Securities and Exchange Commission’s commissioner Hester Peirce has criticized the regulator’s proposed amendment to the Exchange Act, aimed at amending the definition of the term “exchange.”
In a statement, Peirce said that the “Commission aggressively expands its regulatory reach to solve problems that do not exist.”
From the statement:
“The release’s ambiguity undermines fundamental First Amendment protections.
“Because the release makes everybody involved in the relevant blockchain ecosystem part of a ‘group,’ it creates significant ambiguity around what speech requires government pre-approval, which will unavoidably chill constitutionally-protected speech. The reopener suggests that an individual, who, ‘acting independently and separate from an organization’ and without any agreement for that code to be used in a trading venue, publishes code ‘may be less likely’ to be part of a group for these purposes. On the other hand, an organization that ‘deploys’ such code likely would be part of a group that would trigger registration requirements. And if you are a paid developer, you ‘could be acting in concert with a group of persons to provide a market place or facilities for bringing together buyers and sellers.’
“What does all of this mean? Do First Amendment protections extend only to code published by hobbyist coders? Does a university professor who, as part of her research publishes such code, risk triggering the exchange definition merely because she is paid for that research? Is a non-profit organization subject to First Amendment protections different from those available to individuals? Is such an organization that deploys experimental code subsequently used by others, perhaps in slightly modified form, to create a decentralized trading venue part of the group? My T-shirt might even get me in trouble: It is not just a pretty design; this shirt republishes the code submitted by a commenter who explained that buyers or sellers of tokens could use it to express non-firm trading interest. If I wear my T-shirt out in public after this rule takes effect, do I have to register? What if I sell this T-shirt to someone who then deploys the code?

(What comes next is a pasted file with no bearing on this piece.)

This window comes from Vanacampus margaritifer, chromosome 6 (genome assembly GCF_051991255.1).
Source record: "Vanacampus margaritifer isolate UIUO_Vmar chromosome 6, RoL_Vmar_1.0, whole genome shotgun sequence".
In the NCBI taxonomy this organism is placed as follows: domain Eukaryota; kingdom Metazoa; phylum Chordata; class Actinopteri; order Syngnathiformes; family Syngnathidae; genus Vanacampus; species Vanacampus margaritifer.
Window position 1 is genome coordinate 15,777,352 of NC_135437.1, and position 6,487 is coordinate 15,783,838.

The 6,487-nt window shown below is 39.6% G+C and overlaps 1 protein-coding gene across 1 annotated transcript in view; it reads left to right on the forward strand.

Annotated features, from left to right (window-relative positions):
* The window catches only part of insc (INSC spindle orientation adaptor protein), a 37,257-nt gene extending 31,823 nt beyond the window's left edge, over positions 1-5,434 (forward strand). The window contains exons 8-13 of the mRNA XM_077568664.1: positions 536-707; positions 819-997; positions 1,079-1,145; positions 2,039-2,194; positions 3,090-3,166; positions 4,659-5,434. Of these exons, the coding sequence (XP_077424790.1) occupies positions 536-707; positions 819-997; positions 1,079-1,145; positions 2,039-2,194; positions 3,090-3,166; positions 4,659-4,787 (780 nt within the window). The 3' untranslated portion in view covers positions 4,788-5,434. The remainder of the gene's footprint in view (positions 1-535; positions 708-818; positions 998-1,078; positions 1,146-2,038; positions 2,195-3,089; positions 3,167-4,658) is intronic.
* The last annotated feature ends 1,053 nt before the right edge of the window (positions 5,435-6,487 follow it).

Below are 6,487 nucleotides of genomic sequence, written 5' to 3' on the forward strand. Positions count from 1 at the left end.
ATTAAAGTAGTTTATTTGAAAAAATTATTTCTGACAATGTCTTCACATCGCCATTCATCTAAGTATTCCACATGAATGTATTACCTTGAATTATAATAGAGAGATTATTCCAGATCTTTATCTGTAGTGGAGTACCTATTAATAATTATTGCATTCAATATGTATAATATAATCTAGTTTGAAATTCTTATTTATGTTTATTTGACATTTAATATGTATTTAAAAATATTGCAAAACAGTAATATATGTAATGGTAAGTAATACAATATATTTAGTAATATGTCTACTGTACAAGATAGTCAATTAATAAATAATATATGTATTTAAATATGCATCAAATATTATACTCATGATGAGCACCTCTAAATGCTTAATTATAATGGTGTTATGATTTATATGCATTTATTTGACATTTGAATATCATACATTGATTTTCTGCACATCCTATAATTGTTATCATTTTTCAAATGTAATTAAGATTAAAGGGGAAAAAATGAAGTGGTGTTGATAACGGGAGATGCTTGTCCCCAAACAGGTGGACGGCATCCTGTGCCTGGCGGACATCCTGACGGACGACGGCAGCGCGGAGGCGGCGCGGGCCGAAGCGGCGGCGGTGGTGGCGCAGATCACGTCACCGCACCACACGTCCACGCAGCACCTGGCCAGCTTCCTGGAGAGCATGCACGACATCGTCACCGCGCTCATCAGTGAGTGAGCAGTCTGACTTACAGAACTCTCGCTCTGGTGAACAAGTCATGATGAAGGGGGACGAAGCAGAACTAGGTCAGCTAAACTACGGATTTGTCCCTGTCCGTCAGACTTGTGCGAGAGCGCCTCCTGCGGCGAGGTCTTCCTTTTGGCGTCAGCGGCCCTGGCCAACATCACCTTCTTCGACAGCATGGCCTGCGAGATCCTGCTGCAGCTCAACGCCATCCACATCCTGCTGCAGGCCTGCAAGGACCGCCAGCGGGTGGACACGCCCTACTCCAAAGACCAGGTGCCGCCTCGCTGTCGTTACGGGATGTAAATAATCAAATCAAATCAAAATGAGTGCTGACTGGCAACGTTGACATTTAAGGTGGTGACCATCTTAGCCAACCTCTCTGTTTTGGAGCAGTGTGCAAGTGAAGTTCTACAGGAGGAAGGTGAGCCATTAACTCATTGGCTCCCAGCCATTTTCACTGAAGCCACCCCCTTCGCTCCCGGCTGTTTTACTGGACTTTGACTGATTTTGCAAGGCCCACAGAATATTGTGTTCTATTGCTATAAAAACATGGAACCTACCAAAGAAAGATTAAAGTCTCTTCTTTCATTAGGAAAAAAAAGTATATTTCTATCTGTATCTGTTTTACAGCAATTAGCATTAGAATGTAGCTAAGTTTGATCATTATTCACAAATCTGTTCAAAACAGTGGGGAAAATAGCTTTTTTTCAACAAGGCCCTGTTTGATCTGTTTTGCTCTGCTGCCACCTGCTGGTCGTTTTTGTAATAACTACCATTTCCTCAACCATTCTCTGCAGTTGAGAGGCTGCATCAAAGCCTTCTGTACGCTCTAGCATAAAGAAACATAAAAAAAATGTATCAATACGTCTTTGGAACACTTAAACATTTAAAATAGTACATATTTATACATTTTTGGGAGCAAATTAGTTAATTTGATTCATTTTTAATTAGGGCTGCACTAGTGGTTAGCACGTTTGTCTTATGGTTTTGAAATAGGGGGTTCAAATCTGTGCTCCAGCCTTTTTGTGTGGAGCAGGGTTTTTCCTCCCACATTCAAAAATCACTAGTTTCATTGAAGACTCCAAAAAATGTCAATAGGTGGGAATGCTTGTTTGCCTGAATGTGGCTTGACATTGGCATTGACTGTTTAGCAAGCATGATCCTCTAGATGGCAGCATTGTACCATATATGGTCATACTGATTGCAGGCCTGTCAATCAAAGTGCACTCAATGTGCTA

“Rather than embracing the promise of new technology as we have done in the past, here we propose to embrace stagnation, force centralization, urge expatriation, and welcome extinction of new technology.”
The SEC’s proposed amendment would result in decentralized platforms being subject to SEC regulation. First proposed in January 2022, the proposal would give the SEC regulatory control over platforms using “communications protocols.”
When it was proposed, many raised concerns over the ambiguity of the term.
Because of the concerns raised by the crypto industry, the SEC reopened the comment period for the amendment.
According to SEC chair Gary Gensler, the current definition of the term exchange already covers many cryptocurrency platforms, including decentralized ones, Be In Crypto reported.
The Exchange Act defines an exchange as “an organization, association, or group of persons,” but the definition does not exactly apply to decentralized platforms where the marketplace is software and those participating do not know one another.
Peirce’s statement noted that the SEC failed to define a “communication protocol system.” She added that the SEC included the term without consideration of the effects it could have.
Peirce said that the SEC did not consider if compliance would be possible and said it could be an attempt by the regulator to force decentralized finance (DeFi) into non-existence.
She added that, “rather than the SEC responding to commenters’ serious concerns about the breadth, ambiguity, unworkability, and potential disruption of the proposal, the reopener, with few exceptions, doubles down on the defects identified by commenters.”